SAP’s Q3 results show solid cloud growth, but is it good enough for THE cloud company?

James is editor in chief of TechForge Media, with a passion for how technologies influence business and several Mobile World Congress events under his belt. James has interviewed a variety of leading figures in his career, from former Mafia boss Michael Franzese, to Steve Wozniak, and Jean Michel Jarre. James can be found tweeting at @James_T_Bourne.

Picture credit: “SAP Logos”, by “Marc Smith”, used under CC BY / Modified from original

SAP has released its third quarter results, with cloud subscriptions and total revenue going up over 2013 figures, but software revenues taking a downturn.

Cloud subscriptions and support hit €738 million (£584.1m), a jump of 51% from Q313’s €488m (£386.2m), at an increase of 51%. Software revenues were at €2.53bn, a downturn of 3% from €2.61bn in 2013.

Total revenue was up 3% at €12.1bn, but operating expenses also increased to €9.53bn, up 5%. Profit after tax was down, at €1.97bn compared to €2.01bn. SAP gained 2774 employees between Q313 and Q314.

 “We are accelerating our shift to the cloud with more than 40% revenue growth in the cloud,” said SAP CEO Bill McDermott in a statement. “SAP is THE cloud company powered by SAP HANA helping customers run simple with over 44 million cloud users and the world’s largest business network.

“Our portfolio depth in the cloud, global scale and industry domain expertise are the bedrocks that separate us in the marketplace,” he added. “With SAP HANA and the Business Network, SAP will continue to shape the future of the enterprise software industry.”


Even as software numbers continue to fall, it represents good news in terms of SAP’s master plan. The company, like Oracle and IBM, is engaged in a long term battle to shift its key revenue streams to the cloud and provide a seamless transition.

Oracle announced its Q1 financial results this time last month. New software license revenues were down 2%, yet overall net income practically stood still, noting a very slight decrease in constant currency. The new CEOs, Safra Catz and Mark Hurd, noted immediately that the first quarter was traditionally a leaner financial time, as well as arguing that cloud software will bolster the figures in due course.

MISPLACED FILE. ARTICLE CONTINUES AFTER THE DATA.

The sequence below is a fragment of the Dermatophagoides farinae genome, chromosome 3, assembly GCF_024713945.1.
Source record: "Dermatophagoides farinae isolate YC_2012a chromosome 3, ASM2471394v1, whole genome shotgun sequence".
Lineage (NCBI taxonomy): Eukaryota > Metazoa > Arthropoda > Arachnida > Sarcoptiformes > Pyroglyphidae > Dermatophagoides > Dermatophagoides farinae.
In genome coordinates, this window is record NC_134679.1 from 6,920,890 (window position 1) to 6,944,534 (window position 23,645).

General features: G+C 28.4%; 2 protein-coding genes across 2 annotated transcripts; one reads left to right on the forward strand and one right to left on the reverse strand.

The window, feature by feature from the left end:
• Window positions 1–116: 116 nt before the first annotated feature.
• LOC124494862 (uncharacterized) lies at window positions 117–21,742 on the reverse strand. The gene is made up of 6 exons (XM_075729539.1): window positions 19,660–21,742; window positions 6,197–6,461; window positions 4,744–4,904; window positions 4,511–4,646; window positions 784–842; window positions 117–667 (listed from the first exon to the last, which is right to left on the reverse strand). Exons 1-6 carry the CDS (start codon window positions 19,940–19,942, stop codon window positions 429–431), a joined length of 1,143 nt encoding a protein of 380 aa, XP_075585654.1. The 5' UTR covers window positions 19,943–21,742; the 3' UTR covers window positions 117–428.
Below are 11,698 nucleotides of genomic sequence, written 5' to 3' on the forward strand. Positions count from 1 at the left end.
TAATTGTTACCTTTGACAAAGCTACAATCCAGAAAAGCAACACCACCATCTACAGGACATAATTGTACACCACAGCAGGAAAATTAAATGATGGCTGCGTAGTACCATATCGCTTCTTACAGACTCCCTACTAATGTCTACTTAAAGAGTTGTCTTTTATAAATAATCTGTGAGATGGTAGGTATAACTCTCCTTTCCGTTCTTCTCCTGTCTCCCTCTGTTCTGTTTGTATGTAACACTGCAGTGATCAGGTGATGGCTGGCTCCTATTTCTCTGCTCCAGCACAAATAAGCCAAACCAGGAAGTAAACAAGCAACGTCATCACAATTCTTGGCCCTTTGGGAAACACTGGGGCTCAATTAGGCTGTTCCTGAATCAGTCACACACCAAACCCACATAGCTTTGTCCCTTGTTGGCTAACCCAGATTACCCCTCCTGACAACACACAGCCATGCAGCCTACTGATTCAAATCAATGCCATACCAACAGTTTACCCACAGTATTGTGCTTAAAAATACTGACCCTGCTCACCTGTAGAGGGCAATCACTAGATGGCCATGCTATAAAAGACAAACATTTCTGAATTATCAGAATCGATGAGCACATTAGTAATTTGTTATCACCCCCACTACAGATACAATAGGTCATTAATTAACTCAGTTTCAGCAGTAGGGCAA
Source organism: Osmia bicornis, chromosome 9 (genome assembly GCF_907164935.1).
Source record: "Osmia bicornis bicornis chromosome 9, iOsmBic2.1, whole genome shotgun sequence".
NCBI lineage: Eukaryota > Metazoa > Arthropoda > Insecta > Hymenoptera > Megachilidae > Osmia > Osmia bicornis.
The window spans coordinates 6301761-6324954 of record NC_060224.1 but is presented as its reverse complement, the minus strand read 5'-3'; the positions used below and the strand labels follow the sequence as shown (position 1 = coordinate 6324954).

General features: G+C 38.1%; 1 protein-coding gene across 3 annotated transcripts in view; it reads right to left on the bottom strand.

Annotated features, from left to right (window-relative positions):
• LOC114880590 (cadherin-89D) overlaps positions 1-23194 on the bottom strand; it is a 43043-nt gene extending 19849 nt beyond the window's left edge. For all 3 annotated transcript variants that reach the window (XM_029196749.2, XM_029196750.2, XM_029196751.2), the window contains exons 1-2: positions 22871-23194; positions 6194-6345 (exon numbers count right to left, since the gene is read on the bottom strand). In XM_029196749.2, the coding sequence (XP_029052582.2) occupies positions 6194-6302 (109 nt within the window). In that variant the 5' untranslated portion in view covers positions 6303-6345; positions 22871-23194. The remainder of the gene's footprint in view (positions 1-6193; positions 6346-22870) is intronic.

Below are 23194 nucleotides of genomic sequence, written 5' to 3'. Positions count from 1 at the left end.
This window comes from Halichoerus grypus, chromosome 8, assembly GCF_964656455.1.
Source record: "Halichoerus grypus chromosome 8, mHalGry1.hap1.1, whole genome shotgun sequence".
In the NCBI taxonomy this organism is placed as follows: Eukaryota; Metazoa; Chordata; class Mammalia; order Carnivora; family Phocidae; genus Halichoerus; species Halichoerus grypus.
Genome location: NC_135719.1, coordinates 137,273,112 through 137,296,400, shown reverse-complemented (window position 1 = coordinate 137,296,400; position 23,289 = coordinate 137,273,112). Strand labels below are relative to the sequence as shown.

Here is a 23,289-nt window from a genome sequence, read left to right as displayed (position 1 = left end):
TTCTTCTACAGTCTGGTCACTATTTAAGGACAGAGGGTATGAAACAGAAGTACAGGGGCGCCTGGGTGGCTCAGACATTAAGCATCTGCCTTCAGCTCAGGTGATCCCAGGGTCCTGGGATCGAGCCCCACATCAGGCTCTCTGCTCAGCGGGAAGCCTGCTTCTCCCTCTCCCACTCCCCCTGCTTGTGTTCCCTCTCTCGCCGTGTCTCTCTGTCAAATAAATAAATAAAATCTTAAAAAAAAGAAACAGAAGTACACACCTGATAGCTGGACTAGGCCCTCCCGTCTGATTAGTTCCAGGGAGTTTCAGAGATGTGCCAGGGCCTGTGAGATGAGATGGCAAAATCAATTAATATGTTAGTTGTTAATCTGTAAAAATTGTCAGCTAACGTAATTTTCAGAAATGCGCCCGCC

SAP seems a little further down this path than Oracle, and the firm’s recent partnership with IBM, where SAP HANA will be delivered through IBM’s cloud, solidifies this.

SAP and IBM’s partnership goes back more than 40 years, so the deal makes sense from that standpoint. Doug Clark, UK&I cloud leader at IBM, told CloudTech at the time: “We are trusted by a lot of clients who live or die by that SAP system being up and running. This is SAP’s biggest news sitting on one of IBM’s biggest investments.”

The company’s first quarter figures, released back in April, started the trend which the Q3 numbers continue. Back in June Kevin Kimber, SAP UK&I managing director, told CloudTech the project was “hugely ambitious” and added the agile startup culture was something the nearly 70,000 strong German firm was aspiring to.

“The investments we’re making from an acquisition perspective, the organic developments we’re making, they’re all cloud first,” he said.

Last month SAP acquired software firm Concur Technologies for an estimated $7.4bn, the biggest buyout in its history, to bolster its cloud play. It’s one of many good signs – and both sets of numbers, cloud and software, are going in the right direction.

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